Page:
More compelling entry point into Blackmores needed
The meteoric rise in the fortunes of Blackmore Ltd’s (ASX: BLK) share price – up around eightfold in the last two years – should remind all investors that share markets are forward and not backward looking.
But after the recent run up – which has admittedly pulled back somewhat after hitting $220.90 early January – there’s growing concern that following rising expectations for future growth rates, the stock is now looking completely ‘baked’ at current levels.
Shareholders lucky enough to have ridden the last two years of rapid price appreciation have little to complain about, even if the price does soften further. The trouble is anyone looking for an entry point into the stock at current levels is going to have to pay through the nose on the pretext that there’s even more good news yet to come.
To get a feel for exactly how expensive Blackmores is, the shares still boast a trailing P/E ratio of over 65x.
Underscoring serial re-ratings received by the company was a litany of good news dished up around its exceptional brand recognition, and aggressive expansion into Asian markets.
Due to its high demand for Australian health products, Asia now accounts for around 30% of Blackmores’ sales.
What also captured the market’s imagination is what a new Australia-China free trade agreement could do to turbocharge exports to that market, plus some embedded economies of scale that comes from manufacturing vitamins in increasingly larger quantities.
Adding to Blackmore’s upside, both locally and within Asian markets is the development of a new lucrative range of infant nutrition formulas with another iconic Australian brand, Bega Cheese Ltd (ASX: BGA).
As well as hitting the shelves of Australian pharmacies this week, these new formulas will also to be sold through established retailers in Asia including TMall.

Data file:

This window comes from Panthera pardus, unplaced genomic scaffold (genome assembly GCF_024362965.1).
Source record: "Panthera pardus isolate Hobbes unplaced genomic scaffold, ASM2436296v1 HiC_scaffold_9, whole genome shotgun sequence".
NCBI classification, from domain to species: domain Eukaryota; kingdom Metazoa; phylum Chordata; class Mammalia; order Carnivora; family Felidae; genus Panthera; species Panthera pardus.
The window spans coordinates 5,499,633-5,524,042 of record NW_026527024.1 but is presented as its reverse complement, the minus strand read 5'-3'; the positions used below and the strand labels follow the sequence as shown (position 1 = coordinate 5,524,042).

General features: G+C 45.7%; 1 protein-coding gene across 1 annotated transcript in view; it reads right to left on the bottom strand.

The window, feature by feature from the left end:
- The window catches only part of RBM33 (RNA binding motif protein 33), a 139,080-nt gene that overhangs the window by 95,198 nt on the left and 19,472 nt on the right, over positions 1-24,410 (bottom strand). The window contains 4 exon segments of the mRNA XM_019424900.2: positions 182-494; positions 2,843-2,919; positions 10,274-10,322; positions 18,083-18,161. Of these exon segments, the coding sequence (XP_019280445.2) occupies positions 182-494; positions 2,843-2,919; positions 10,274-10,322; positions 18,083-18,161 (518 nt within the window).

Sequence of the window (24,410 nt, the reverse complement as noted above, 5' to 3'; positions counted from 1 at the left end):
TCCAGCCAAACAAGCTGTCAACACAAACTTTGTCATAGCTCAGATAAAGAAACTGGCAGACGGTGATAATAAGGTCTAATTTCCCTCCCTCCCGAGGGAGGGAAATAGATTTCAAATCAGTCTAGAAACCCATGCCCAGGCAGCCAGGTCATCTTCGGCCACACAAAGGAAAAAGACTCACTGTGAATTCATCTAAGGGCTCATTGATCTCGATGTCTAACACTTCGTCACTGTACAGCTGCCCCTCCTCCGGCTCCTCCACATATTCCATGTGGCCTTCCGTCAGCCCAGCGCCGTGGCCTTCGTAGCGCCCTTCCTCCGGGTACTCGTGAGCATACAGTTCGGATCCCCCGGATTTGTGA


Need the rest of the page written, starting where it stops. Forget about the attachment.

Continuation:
In addition to being a well-managed company, Blackmores has one of the most impressive balance sheets of any stock listed on the ASX. Return on equity (ROE) has averaged 36.09% since 2006, and net-debt to equity has decreased to 5.32%.
Revenue of $326 million in the 12 months to Sept 2013 jumped 64% to $535 million in revenue in the 12 months to Sept 2015, and this led to a 157% increase in net profit.
Equally impressive, earnings per share (EPS) which have risen at 13% annually over the past five years, is expected to continue growing at an exceptional rate; with EPS of $2.71 in 2015 rising to $5.54 in 2016, $7.03 in 2017, and $7.54 in 2018.
On top of all that, the stock also pays a fully franked dividend, which this financial year will be around 2.33%.
But despite all that, the trouble with entering the stock on the expectation that the share price genuinely reflects future cash flows is that it highly exposes you to downside risk.
Concerns about a Chinese slowdown have already placed downward pressure on the price, and this makes it even more vulnerable to profit-taking. Admittedly, long-term holders in Blackmores are sitting on huge gains, but that’s cold comfort for those looking for an entry point and the company’s share price is now down more than 21% in a month.
So if you do still like Blackmores’ long-term growth story – and there’s no reason why you shouldn’t – holding out for a more compelling entry point within a down-market makes a lot of sense.